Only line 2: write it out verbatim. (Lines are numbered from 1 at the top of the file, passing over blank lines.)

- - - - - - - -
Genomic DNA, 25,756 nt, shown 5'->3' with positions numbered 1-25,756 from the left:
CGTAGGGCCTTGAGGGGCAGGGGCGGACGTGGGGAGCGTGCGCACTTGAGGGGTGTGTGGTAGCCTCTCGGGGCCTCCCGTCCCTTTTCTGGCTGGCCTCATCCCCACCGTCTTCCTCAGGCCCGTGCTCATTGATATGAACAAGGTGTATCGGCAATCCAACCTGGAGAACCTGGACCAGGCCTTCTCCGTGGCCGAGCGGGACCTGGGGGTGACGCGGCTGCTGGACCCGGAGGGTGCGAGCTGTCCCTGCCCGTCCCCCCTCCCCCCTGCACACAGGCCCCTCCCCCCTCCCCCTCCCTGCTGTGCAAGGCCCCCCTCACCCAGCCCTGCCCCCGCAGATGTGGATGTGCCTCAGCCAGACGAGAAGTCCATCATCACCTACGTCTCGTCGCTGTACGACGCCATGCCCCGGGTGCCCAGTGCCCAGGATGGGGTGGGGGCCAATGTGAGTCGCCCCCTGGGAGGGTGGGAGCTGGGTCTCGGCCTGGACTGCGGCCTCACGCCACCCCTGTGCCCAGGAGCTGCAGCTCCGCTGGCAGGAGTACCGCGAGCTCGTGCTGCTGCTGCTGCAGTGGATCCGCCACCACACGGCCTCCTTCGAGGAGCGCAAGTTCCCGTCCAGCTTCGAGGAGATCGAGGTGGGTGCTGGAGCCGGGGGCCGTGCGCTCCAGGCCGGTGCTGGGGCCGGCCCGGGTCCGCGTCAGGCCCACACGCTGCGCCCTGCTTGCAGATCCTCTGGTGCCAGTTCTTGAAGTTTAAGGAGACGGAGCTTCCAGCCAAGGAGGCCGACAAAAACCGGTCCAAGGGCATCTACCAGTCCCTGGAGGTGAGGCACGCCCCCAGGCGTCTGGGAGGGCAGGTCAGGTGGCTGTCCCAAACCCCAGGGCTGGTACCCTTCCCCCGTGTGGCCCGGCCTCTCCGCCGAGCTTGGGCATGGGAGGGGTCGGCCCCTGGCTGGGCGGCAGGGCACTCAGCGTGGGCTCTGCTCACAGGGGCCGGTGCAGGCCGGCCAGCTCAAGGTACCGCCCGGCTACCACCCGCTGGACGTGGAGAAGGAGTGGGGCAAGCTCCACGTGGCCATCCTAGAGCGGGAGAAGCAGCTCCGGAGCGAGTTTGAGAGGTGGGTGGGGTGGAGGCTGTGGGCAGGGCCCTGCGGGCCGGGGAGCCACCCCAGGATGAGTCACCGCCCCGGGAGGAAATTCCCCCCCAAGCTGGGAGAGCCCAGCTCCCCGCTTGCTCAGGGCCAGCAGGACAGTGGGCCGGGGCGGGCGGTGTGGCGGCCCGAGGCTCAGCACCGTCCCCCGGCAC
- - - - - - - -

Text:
CGTAGGGCCTTGAGGGGCAGGGGCGGACGTGGGGAGCGTGCGCACTTGAGGGGTGTGTGGTAGCCTCTCGGGGCCTCCCGTCCCTTTTCTGGCTGGCCTCATCCCCACCGTCTTCCTCAGGCCCGTGCTCATTGATATGAACAAGGTGTATCGGCAATCCAACCTGGAGAACCTGGACCAGGCCTTCTCCGTGGCCGAGCGGGACCTGGGGGTGACGCGGCTGCTGGACCCGGAGGGTGCGAGCTGTCCCTGCCCGTCCCCCCTCCCCCCTGCACACAGGCCCCTCCCCCCTCCCCCTCCCTGCTGTGCAAGGCCCCCCTCACCCAGCCCTGCCCCCGCAGATGTGGATGTGCCTCAGCCAGACGAGAAGTCCATCATCACCTACGTCTCGTCGCTGTACGACGCCATGCCCCGGGTGCCCAGTGCCCAGGATGGGGTGGGGGCCAATGTGAGTCGCCCCCTGGGAGGGTGGGAGCTGGGTCTCGGCCTGGACTGCGGCCTCACGCCACCCCTGTGCCCAGGAGCTGCAGCTCCGCTGGCAGGAGTACCGCGAGCTCGTGCTGCTGCTGCTGCAGTGGATCCGCCACCACACGGCCTCCTTCGAGGAGCGCAAGTTCCCGTCCAGCTTCGAGGAGATCGAGGTGGGTGCTGGAGCCGGGGGCCGTGCGCTCCAGGCCGGTGCTGGGGCCGGCCCGGGTCCGCGTCAGGCCCACACGCTGCGCCCTGCTTGCAGATCCTCTGGTGCCAGTTCTTGAAGTTTAAGGAGACGGAGCTTCCAGCCAAGGAGGCCGACAAAAACCGGTCCAAGGGCATCTACCAGTCCCTGGAGGTGAGGCACGCCCCCAGGCGTCTGGGAGGGCAGGTCAGGTGGCTGTCCCAAACCCCAGGGCTGGTACCCTTCCCCCGTGTGGCCCGGCCTCTCCGCCGAGCTTGGGCATGGGAGGGGTCGGCCCCTGGCTGGGCGGCAGGGCACTCAGCGTGGGCTCTGCTCACAGGGGCCGGTGCAGGCCGGCCAGCTCAAGGTACCGCCCGGCTACCACCCGCTGGACGTGGAGAAGGAGTGGGGCAAGCTCCACGTGGCCATCCTAGAGCGGGAGAAGCAGCTCCGGAGCGAGTTTGAGAGGTGGGTGGGGTGGAGGCTGTGGGCAGGGCCCTGCGGGCCGGGGAGCCACCCCAGGATGAGTCACCGCCCCGGGAGGAAATTCCCCCCCAAGCTGGGAGAGCCCAGCTCCCCGCTTGCTCAGGGCCAGCAGGACAGTGGGCCGGGGCGGGCGGTGTGGCGGCCCGAGGCTCAGCACCGTCCCCCGGCAC